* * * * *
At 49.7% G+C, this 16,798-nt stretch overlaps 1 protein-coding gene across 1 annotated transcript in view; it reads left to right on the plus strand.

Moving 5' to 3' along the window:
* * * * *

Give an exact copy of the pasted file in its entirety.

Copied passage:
At 49.7% G+C, this 16,798-nt stretch overlaps 1 protein-coding gene across 1 annotated transcript in view; it reads left to right on the plus strand.

Moving 5' to 3' along the window: